KANSAS CITY — Supermarket retailers worried more about stocking shelves than falling stock prices amid increasing concern over the coronavirus (COVID-19) outbreak. Other changes came in the form of hiring more workers, bumping up pay and changing hours of operation to provide more time to clean stores and restock shelves.

The Dow Jones Industrial Average closed down more than 6% at 19,898.92 on March 18, but the same day stock prices rose for Walmart Corp., the Kroger Co. and Amazon, which owns Whole Foods Market, as people sought essentials like toilet paper and canned goods.

Demand for supermarket items might be short-lived, however, according to a report issued March 16 by Barclays. Food retailers will benefit near term from stockpiling, and excess demand will lead to food inflation, according to the report. Once the demand surge abates, Barclays expects to see meaningful food deflation, meaning excess supply and declining demand.

“While grocers are considered safe for now, this could prove very short-lived, meaning the grocery sector is benefiting on the front end of this cycle but will be meaningfully challenged on the back end,” the report said.

Barclays said it is not inclined to make wholesale ratings changes at this time because it believes and hopes changes in behavior related to COVID-19 are transitory.

Barclays gave a scenario of three months of school closures and the restriction of public activities and travel due to the COVID-19 outbreak. If this scenario happens, a shift between $61 billion to $118 billion in sales could move to food at home from food away from home, which would represent an increase of 32% to 62% to food at home. Suppliers will increase production, but when the situation normalizes, food deflation could occur.

“When this lifts, cabin fever will kick in; excess supply could quickly lead to deflation for the grocery store,” the report said.

The S&P 500 on March 18 closed at 2,398.10, down 5% for the day and down 28% from a close of 3,337.75 on Feb. 21, when the COVID-19 outbreak began to affect many stock prices negatively.

The stock price for Amazon on the Nasdaq closed at $1,830.00 per share on March 18, which was up 1.2% for the day but down 13% from $2,095.97 per share on Feb. 21.

Seattle-based Amazon on March 16 said it planned to create 100,000 new full-time and part-time positions across the United States in fulfillment centers and delivery networks to meet the surge in demand. In addition, the company is increasing its pay to workers through the end of April. US workers will receive an additional $2 per hour from the current rate of $15 per hour or more, depending on the region. Other hourly pay increases are C$2 in Canada, £2 per hour in the United Kingdom and about €2 per hour in many European Union countries. The pay increases represent an investment of over $350 million in increased compensation.

The Amazon pay increases apply to Whole Foods Market, Austin, Texas, which on March 16 announced several changes in its stores due to the COVID-19 outbreak. The changes at stores in the United States, Canada and the United Kingdom include temporary closure of hot bars, salad bars, soup bars and self-serve pizza; the closing of seated restaurant venues and taprooms for in-store dining as only takeout will be offered; and making indoor and outdoor cafe seating temporarily unavailable.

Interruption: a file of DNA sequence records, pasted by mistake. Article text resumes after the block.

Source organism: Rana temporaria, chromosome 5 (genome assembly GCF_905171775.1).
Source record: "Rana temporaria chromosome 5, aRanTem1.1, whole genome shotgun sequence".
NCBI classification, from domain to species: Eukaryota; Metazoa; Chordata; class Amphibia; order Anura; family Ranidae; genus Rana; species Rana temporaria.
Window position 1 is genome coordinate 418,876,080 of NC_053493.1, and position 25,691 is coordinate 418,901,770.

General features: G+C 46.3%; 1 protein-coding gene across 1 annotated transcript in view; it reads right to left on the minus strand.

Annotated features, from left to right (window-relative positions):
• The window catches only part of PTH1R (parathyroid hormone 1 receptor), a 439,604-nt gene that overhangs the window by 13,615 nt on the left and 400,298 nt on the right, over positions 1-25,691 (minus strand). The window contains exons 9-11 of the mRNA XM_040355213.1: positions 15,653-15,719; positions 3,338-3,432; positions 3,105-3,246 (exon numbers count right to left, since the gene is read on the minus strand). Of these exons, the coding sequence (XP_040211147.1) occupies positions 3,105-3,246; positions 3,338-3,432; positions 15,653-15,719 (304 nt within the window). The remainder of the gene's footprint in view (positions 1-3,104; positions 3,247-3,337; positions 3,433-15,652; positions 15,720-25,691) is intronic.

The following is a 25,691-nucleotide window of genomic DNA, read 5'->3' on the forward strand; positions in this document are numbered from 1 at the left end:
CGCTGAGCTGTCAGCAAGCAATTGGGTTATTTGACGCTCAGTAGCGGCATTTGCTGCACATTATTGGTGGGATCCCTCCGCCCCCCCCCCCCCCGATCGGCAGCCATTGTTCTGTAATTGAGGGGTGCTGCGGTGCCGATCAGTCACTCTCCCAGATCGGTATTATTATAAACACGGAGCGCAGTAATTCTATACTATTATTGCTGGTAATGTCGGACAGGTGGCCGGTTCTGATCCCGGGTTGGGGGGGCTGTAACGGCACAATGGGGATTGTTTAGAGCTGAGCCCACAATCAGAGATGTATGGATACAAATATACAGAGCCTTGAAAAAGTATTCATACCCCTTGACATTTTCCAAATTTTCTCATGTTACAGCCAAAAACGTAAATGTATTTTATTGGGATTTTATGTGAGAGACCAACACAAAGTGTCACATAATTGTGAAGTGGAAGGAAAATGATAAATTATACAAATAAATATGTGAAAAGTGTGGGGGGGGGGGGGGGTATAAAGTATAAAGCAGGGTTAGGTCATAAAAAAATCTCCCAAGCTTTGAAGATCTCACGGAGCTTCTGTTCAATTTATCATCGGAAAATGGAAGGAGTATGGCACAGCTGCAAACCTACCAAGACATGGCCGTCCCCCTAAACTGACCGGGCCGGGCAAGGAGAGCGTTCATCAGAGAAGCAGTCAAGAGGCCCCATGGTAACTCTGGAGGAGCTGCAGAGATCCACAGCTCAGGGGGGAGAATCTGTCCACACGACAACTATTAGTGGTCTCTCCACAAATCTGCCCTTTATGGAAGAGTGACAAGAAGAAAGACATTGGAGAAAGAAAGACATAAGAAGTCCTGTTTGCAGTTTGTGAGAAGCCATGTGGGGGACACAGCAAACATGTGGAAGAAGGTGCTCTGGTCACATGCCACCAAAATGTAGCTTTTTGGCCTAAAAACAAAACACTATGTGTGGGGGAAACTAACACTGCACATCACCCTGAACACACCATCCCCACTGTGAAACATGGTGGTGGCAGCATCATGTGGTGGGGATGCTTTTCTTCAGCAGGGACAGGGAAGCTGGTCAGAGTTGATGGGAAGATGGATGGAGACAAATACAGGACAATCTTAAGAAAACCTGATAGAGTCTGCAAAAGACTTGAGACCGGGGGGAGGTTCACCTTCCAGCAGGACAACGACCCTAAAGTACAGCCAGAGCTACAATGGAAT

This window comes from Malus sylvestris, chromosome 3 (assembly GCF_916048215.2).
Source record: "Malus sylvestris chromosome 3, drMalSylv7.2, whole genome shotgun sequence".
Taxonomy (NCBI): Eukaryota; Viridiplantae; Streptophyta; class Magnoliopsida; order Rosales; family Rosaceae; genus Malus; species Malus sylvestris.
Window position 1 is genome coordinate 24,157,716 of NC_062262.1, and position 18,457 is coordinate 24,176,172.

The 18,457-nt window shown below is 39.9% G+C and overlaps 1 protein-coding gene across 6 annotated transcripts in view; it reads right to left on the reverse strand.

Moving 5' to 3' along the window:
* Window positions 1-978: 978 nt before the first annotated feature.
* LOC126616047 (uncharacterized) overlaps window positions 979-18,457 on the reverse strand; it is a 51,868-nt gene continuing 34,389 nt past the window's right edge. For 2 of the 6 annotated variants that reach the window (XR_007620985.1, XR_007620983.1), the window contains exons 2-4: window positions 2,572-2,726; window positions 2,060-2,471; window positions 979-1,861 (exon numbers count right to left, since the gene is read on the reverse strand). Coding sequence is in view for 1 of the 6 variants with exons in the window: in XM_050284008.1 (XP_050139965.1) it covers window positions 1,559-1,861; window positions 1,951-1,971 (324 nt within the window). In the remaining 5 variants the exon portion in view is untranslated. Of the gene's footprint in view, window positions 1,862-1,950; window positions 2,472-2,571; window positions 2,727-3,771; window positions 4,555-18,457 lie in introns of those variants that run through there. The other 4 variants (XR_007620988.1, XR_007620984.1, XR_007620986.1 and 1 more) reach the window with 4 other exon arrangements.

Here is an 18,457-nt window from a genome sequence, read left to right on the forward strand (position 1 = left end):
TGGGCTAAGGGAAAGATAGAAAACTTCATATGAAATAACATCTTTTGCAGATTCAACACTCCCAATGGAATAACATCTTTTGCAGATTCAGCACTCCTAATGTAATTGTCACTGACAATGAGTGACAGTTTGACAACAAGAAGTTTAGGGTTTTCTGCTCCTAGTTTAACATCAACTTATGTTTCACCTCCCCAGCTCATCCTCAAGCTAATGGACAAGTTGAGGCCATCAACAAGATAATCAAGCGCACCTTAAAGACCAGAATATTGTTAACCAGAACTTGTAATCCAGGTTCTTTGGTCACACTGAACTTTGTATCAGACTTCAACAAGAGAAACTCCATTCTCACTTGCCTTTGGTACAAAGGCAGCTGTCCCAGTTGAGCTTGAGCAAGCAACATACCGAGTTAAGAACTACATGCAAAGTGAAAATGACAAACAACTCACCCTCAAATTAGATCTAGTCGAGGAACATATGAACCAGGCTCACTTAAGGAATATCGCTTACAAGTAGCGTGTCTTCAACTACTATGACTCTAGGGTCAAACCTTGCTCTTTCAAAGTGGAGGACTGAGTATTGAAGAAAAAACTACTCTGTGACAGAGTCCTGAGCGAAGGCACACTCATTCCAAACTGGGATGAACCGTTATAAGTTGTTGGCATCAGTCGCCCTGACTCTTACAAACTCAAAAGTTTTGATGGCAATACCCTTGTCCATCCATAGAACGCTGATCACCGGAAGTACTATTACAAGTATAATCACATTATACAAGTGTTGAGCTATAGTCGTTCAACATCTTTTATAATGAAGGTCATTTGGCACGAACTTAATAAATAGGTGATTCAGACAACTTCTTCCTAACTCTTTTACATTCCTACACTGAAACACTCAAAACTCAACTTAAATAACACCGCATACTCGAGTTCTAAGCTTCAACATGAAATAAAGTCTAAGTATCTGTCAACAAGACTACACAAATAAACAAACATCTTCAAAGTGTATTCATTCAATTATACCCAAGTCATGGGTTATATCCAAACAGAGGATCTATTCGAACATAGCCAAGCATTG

Whole Foods Market stores in the United States and Canada on March 18 began allowing people age 60 and older to shop for one hour before opening for the general public.  Starting on March 19, all Whole Foods Market stores in the United Kingdom were to allow customers who are 70 and older to shop one hour before opening to the general public. The action was designed to help people who have been identified by national health authorities as among the among the most vulnerable to COVID-19.

The stock price for the Kroger Co., Cincinnati, on the New York Stock Exchange closed at $36.23 per share on March 18, up 10% for the day and up 20% from the Feb. 21 close of $30.31 per share.

The stock price for Walmart Corp., Bentonville, Ark., on the Nasdaq closed at $122.58 per share on March 18, which was up 2.8% for the day and up 3.4% from a close of $118.58 on Feb. 21.  Walmart stores and Neighborhood Markets beginning March 15 were open from 6 a.m. to 11 p.m. until further notice. The hours will allow workers to stock products and clean and sanitize stores.

The stock price of Sprouts Farmers Market, Inc., Phoenix, closed at $17.69 per share on March 18, which was down 7% for the day and down 1.7% from a close of $17.99 per share on Feb. 21.

COVID-19 has parallels to 9/11 and the recession of 2008-09, according to the Barclays report. The average share price of food companies, although down 8% overall from Jan. 21 to March 13 this year, was up 10% from the S&P 500, which was down 18% over that time.

After 9/11, food average was up 2.2% from Sept. 17, 2001, to Sept. 30, 2002, and the performance was 24% better than the S&P 500, which was down 21%. During the recession of 2008-09, food average was down 9% from Sept. 29, 2008, to March 31, 2009, but it did 20% better than the S&P 500, which was down 28%. The difference leveled off in the period of Sept. 29, 2008, to Dec. 31, 2009. The food average was up 4.9% in the period and up 4.1% from the S&P 500, which was up 0.8%.

“As we look to post-9/11 and ‘08/’09 as a guide, we are certainly seeing the same nesting/staples stockpiling (both perishables and non-perishables) elements today that we saw after the 9/11 attacks, perhaps in even more pronounced fashion given the quarantining many are preparing for/undertaking,” the Barclays report said.